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Discussion Starter · #1 · (Edited)
Here is yet another article written to explain and justify the i3 REx as a prudent choice for an EV without limitations:

http://bmwi3.blogspot.com/2014/10/the-i3-rex-one-owners-thoughts-on-bevx.html

Unfortunately, the author resorts to comparing it with and bashing the Volt in order to make his point. This appears to be a consistent approach for i3 aficionados:

http://insideevs.com/range-anxiety-2-0/

BMW also bashed the Model S when they introduced the i3 at the various test-drive events earlier this year. They kept at it despite the audience's advice that it does not help BMW sell the i3s. While in my view it indicates that they are trying desperately to compensate for something, in the view of the unacquainted reading these the Volt is presented in a negative light.

Today's announcement of the larger and possibly more powerful 1.5l all aluminum engine for the new Volt makes me feel warm and fuzzy. No, it is not because I want to drive my car on gasoline. It is because when I do need to drive it so, it will not disappoint me.
 

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Discussion Starter · #4 ·
John could have made his point without talking about the Volt, calling it a PHEV, or equating it to a PiP. Yet both he and Peder made these references repeatedly, even inventing the notion that since the Volt has such a short AER it causes "Range Anxiety".

These guys are not stupid, why do they have to belittle other plugins, including the Model S, in order to promote the i3 or justify why they got one (or two)? An inferiority complex, some sort of regret, arrogance, or something else?
 

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Discussion Starter · #10 ·
The difference is that hybrid and plugin hybrid vehicles were designed to be gasoline vehicles with the occasional use and assist of an electric motor. Their full performance is only achieved when the gasoline engine is used, and there are functions of the car such as cabin heat that can only be achieved with that engine.

Extended range electric vehicles were designed to be primarily an electric vehicle with an engine used to extend the range. They achieve full performance and functionality (albeit not range) with their electric drivetrain alone. There are quite a few Volt owners adamant never to use gasoline for propulsion or at all. They can do that because of the EV nature of their Volt. That decision of theirs does not result in a new form of range anxiety as proclaimed by Peder. It doesn't even make sense to call it gas anxiety, the car will not abandon them in the middle of the road. Big deal it will use a few drops of gas to get them to their destination. Even pure BEV owners object to experiencing range anxiety, once used to the car and the charging infrastructure that simply does not happen to them. However it is a tool used by the naysayers to bash all plugins.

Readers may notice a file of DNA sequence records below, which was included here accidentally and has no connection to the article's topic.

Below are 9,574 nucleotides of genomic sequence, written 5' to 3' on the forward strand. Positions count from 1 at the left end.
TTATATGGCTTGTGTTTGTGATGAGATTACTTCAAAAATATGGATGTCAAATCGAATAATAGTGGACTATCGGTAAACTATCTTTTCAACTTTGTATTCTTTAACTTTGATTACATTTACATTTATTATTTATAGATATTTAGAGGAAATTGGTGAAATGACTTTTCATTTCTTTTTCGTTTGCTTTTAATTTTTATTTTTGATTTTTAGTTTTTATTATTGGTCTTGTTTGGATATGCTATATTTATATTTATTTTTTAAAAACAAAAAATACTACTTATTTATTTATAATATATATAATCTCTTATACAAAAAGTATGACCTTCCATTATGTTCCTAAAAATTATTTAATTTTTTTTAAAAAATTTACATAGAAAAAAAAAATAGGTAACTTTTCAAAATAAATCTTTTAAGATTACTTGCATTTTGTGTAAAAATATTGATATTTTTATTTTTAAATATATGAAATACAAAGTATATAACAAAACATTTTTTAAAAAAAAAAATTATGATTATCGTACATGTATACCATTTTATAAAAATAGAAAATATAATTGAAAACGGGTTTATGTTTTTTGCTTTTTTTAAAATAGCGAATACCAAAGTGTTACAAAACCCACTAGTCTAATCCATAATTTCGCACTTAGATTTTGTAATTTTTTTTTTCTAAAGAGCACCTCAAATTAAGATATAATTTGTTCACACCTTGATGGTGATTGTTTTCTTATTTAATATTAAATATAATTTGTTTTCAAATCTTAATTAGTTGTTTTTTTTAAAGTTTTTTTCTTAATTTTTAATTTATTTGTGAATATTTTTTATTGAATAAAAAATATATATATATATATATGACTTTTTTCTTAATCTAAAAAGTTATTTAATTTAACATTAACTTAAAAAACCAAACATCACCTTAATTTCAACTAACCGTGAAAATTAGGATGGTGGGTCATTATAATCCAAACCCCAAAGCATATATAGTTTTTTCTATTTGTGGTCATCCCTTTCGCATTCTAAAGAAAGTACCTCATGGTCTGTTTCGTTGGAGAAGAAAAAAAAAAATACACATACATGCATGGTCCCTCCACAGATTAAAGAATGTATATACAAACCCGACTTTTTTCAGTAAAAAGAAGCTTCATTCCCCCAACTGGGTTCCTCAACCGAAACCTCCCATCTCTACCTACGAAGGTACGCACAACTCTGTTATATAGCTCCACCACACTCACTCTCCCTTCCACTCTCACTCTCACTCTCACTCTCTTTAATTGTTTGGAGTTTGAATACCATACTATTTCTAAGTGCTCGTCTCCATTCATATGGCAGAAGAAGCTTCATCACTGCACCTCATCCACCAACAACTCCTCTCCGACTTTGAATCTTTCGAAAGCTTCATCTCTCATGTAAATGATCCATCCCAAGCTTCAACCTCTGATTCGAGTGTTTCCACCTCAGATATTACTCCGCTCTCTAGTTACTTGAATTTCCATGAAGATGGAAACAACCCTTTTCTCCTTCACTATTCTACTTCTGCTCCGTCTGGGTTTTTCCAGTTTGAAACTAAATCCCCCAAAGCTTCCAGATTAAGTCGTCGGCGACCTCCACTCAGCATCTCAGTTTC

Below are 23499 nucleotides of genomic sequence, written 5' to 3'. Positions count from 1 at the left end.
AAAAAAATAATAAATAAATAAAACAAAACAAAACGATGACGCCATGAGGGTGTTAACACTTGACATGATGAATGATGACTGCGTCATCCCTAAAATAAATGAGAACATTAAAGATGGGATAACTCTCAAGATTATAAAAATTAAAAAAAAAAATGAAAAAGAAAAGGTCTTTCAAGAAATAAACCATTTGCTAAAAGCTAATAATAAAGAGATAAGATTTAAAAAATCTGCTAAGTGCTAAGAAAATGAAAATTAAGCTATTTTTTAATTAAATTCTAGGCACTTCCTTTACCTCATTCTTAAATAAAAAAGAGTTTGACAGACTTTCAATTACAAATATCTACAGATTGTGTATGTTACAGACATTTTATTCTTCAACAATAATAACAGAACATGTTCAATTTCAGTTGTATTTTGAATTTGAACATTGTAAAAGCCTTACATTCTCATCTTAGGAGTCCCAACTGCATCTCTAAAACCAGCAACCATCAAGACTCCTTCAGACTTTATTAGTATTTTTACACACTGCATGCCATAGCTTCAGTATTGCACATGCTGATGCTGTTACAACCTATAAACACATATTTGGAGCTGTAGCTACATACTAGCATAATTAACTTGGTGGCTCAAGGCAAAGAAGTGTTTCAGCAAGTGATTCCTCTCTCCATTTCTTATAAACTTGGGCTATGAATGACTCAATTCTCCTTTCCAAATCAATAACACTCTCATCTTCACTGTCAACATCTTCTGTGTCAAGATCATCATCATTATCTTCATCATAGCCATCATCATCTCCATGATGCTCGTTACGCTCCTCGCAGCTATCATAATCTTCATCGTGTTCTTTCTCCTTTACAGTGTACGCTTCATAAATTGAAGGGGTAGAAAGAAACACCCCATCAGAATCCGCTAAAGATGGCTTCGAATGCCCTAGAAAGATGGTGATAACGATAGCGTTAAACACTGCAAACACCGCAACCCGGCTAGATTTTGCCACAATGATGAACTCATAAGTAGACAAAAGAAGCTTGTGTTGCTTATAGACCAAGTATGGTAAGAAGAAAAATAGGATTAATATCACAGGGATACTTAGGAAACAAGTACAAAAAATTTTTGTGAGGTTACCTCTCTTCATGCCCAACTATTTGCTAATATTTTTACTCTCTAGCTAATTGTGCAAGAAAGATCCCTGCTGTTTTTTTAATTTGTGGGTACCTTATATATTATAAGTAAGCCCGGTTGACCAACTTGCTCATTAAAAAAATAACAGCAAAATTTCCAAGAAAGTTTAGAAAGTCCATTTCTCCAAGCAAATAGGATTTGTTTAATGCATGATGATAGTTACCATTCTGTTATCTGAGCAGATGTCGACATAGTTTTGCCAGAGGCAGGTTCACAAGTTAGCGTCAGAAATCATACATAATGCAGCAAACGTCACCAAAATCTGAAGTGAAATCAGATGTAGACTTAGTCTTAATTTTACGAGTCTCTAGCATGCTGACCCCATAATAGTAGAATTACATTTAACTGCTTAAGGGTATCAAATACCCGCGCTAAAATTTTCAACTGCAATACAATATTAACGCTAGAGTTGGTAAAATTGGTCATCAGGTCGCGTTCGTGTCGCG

Why am I so adamant against the free use of "plugin hybrid" to describe EREVs? Because the user/reader fails to appreciate the plug/EV part and gets stuck on the hybrid part, falling into the trap of comparing the EREV to non-plugin hybrids or even gas cars. The concept of a dual energy source vehicle stumps a lot of people. They simply cannot appreciate the nuances, which have significant consequences such the high number of EV only miles on the Volts. "It's not a hybrid if you don't use any gas", says Mike Rosack of voltstats.net.

Then they are the naysayers who point fingers and proclaim that the Volt is not an electric car, it's a fraud, and any sort of attempt to reason with them is futile. GM kind of did itself a disfavor by making prudent engineering decisions surrounding the use of the engine in the Volt. However these decisions do not change the nature of the car. We know what choices BMW made as that was described in your blog on many occasions. The i3 has merits it can stand on and it does not need the Volt to compare. It especially does not need false contrasts being drawn.
 
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